Search - Opeth :: Orchid

Genres: Rock, Metal
  •  Track Listings (7) - Disc #1

Limited edition 2 LP picture set of the band's 1995 debut. Candlelight. 2005.


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CD Details

All Artists: Opeth
Title: Orchid
Members Wishing: 6
Total Copies: 0
Label: Century Media
Release Date: 6/24/1997
Genres: Rock, Metal
Styles: Progressive, Progressive Metal, Death Metal
Number of Discs: 1
SwapaCD Credits: 1
UPCs: 727701784526, 166850250245, 4560257880030, 5016685025028, 456025788003


Album Description
Limited edition 2 LP picture set of the band's 1995 debut. Candlelight. 2005.

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Member CD Reviews

Todd B. from PASCOAG, RI
Reviewed on 6/11/2007...
this is an older version of the cd. one of the earlier pressings
0 of 1 member(s) found this review helpful.

CD Reviews

Opeth's musical journey begins here.
Lord Chimp | Monkey World | 01/10/2002
(5 out of 5 stars)

"When I first heard Opeth, I was mystified. The single, clear thought that swam through my head was, "What the--!?" "In the Mist She was Standing," the first track on the debut Orchid, explains my reaction. Glorious but heavy guitars (care of Mikael Akerfeldt and Peter Lindgren), a deft & tuneful bass accompaniment (Johan de Farfalla), the complex drumming (Anders Nordin), and the fierce growls and enigmatic poetry (again, Akerfeldt) makes it all seem like ordinary death/black metal. Strikingly melodic, yes. Intense, definitely. Poetic, of course. But otherwise conventional.But listen more. The song is 13-minutes long. The band's apparent demeanor changes moods on a dime by dropping the heaviness for beautiful acoustic passages and softly sung vocal sections (this is done often). It's consistently very melodic. The lyrics are dark and romantic, not violent or Satanic. There's also the cover, with its nice pink flower. Quite a contrast from the blood-splattered, diabolic art of many bands in the metal section, eh? "What the--!?"Few debut albums are written and recorded with such maturity and sophistication that they sound years beyond the incipient factors normally ascribed to a band's first release. Orchid is by far one of the most astonishing debut albums I've ever heard. The finesse and tightness embodying the band's progressive music this early in their careers is just unbelievable. I would have never guessed it was a debut if I hadn't known beforehand. I can't name many bands whose debut is this interesting...and even fewer whose debut is so original. The band has grown, obviously (their 2001 release Blackwater Park exemplifies their progress over the years), but this is still an astonishing release. Remember, it's a debut! I don't think anyone can call this death metal or black metal. It's metal, yep, but otherwise it's impossible to pigeonhole. I agree with another reviewer that it is "Opeth Metal." The music is heavy, but melodic. It is never brutal or abrasive like, say, Cannibal Corpse (which I hate and it makes me nauseous). There are no blastbeats, no Satanic lyrics about eating babies (yes, I'm stereotyping). This is just good, melodic progressive metal -- twin guitar harmonies, heavy riffs, reams of acoustic passages, and a blend of death/black vox and low, chilling clean vox. At this stage in their careers, Opeth's songwriting style is fairly unique. Their approach makes the beginning and end of each song almost arbitrary. Since each Opeth song is a sequence of musical "scenes," the album could almost pass as one full song. Usually I would criticize a band for this lack of structure, but Opeth never loses my interest. I guess they must be doing something right. They've got a very different & good thing going on here. (Starting on Still Life, their fourth album, they would start to introduce conventional things like "choruses" [what? choruses?] into their songs.) However, if any debut characteristic is to be found, it's the production. It's still pretty good, but sometimes the soft vocals are too quiet and the bass isn't as rumbling. But that's the only complaint I have...not bad for a first album.It's hard to discuss individual songs because there aren't really any that stick out more than others, and they are all pretty similar. Well, "Silhouette" is different...just a short piano piece. Everything else (except the interlude "Requiem") is pretty long, usually around the 10-minute mark, full of the band's characteristic diversity -- the acoustic sections, the heavy parts, the eclectic vocals....and the absolute beauty of it all. The lyrics are usually abstract musings on love. Combined with the music, they are romantic and often sad. The music often has a medieval touch influencing the melodies.Look, I'll level with you here. I'm trying to make this album sound good so you buy it. It's truly incredible, but heck if I can eloquently convey this band's supreme greatness. It's impossible to dissect the goodness of Opeth's debut and articulate it. The best reviews for this album are those that express enthusiasm for the music without explaining all the songs. I don't do that too well...but it feels right to add my voice to the chorus of acclaim this band is getting.Listening to Opeth is like falling in love with a woman who is beautiful in both body and mind. You are drawn to her exquisite appearance, but it takes time to really gain a full appreciation for the depth of her character. Over time, love grows, and the relationship gets more rewarding. Opeth is like starts good, and gets much better over time. This is not a band that you listen to for a while then is an enduring experience, and a promise of reward. Listening to Orchid and enjoying it is like a gift that offers ineffable delight.The true spirit of great music is here."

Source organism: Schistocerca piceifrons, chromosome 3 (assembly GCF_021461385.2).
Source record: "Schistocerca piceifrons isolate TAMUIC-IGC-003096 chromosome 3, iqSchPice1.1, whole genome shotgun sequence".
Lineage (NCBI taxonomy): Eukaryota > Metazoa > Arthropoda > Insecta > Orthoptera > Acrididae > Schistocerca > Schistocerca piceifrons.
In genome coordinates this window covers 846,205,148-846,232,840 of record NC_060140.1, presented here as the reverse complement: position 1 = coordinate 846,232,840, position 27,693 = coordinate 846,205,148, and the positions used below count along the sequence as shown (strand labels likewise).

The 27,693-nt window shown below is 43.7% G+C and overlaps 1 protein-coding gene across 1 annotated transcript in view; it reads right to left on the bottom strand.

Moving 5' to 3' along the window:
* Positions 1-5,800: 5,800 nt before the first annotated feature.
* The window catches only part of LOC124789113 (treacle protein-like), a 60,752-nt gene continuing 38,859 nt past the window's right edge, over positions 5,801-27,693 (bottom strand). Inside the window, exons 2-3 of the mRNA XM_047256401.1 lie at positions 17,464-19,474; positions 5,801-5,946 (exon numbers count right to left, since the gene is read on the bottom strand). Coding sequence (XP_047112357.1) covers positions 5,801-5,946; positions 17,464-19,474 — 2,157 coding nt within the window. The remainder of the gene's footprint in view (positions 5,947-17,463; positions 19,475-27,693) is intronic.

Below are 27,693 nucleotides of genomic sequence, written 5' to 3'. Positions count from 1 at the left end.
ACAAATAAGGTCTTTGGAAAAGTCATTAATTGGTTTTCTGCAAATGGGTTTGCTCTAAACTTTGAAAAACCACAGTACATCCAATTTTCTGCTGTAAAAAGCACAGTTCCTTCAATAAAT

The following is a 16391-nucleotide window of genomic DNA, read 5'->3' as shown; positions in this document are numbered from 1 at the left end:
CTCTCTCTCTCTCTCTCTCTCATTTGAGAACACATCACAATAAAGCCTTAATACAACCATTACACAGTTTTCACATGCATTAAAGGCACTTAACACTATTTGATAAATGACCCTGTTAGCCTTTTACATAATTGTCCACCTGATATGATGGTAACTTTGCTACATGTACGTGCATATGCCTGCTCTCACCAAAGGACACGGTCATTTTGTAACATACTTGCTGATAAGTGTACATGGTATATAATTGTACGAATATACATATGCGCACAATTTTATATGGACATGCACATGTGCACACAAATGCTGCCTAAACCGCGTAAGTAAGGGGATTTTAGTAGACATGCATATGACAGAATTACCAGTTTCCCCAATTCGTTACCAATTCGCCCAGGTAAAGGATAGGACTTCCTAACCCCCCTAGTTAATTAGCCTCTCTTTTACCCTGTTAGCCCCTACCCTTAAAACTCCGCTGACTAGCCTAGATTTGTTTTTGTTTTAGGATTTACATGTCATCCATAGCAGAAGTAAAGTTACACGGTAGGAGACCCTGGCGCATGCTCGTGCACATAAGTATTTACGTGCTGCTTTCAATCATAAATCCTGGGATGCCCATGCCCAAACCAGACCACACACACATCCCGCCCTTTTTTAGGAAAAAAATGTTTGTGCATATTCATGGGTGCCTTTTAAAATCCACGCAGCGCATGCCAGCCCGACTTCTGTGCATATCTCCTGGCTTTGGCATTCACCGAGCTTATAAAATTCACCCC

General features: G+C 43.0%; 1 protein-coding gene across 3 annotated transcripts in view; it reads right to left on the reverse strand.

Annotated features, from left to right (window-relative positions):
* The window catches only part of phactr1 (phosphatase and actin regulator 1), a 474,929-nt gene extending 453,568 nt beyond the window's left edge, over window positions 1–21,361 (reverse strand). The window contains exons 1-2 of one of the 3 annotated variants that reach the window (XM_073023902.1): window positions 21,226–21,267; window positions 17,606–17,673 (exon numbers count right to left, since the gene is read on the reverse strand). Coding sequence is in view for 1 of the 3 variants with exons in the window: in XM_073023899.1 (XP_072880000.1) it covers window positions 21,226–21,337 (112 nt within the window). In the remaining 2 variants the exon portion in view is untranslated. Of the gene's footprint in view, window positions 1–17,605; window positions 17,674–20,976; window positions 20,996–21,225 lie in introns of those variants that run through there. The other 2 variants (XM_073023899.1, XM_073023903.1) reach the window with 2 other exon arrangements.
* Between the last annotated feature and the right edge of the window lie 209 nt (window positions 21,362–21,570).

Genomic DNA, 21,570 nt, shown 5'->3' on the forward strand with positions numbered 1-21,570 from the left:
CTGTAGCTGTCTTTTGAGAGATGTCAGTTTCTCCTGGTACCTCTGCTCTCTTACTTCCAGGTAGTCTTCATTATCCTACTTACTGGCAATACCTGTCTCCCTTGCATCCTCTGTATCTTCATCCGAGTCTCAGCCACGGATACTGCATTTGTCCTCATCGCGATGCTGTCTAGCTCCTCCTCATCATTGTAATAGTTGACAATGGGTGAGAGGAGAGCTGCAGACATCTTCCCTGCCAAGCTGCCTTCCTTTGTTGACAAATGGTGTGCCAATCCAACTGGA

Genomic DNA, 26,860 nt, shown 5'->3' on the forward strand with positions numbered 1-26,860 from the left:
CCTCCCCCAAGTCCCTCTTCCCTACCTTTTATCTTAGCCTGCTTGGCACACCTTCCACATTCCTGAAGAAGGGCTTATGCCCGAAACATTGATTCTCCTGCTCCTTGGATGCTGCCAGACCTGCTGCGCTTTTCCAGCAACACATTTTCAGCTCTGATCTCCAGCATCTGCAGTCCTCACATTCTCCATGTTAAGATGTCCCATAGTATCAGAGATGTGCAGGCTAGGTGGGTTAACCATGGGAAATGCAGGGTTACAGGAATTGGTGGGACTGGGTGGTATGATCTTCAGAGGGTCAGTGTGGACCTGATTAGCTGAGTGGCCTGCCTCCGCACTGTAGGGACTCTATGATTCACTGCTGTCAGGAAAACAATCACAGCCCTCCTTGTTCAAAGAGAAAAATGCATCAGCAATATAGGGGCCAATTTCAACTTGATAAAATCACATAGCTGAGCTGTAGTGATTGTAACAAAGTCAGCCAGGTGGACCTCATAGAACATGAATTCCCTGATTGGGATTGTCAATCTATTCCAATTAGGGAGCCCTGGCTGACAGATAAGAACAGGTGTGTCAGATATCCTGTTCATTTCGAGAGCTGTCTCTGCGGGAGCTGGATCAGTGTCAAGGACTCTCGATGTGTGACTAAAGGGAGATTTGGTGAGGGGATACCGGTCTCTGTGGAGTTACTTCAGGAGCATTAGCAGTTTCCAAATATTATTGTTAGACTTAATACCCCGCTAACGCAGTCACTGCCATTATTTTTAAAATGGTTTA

A bold band strikes out against a narrow-minded metal scene
G. Wachman | Minneapolis, MN United States | 01/14/2000
(5 out of 5 stars)

"Orchid is an amazing and successful debut, but should not have been unexpected considering the brilliance and maturity of Opeth. At this point Opeth came out of nowhere: no demos were needed to sign this band to Candlelight. All that was needed was a rehearsal tape. This release shows why. I never would have guessed that this was a debut album. The songs are complex and mature, the melodies are well thought out and emotional, and the production is flawless. This description ultimately doesn't do justice to the music, though. As many people say, you need to hear an Opeth album to believe it. This is my second favorite Opeth album, after the new "Still Life". The albums are years apart and really have no business being compared to each other, so I won't. Orchid strikes out against two increasingly sterile and bland genres: death metal and black metal. Many say it is a combination of the two, but it isn't. The sound is simply reminiscent of the two genres. The guitars are beautifully harmonious and clear, utilizing a "black metal sound", but really have nothing to do with black metal. Some parts of the songs use the fast, but technical aspect of death metal, but again, in no way represent death metal itself. Opeth define their own genre here, and revel in it. The music soars with delight sometimes, and at others is simply depressing. They are masters of achieving emotion through music and lyrics. It's hard to know if you're going to like this album. I've noticed that most, if not all fans of Opeth avoid trends and popular bands. If you're that type of person and you enjoy acousic guitar, black/death metal, and have an open mind, I'd suggest trying this album out. It's the beginning of an incredible band, and at the same time a testament to their genius."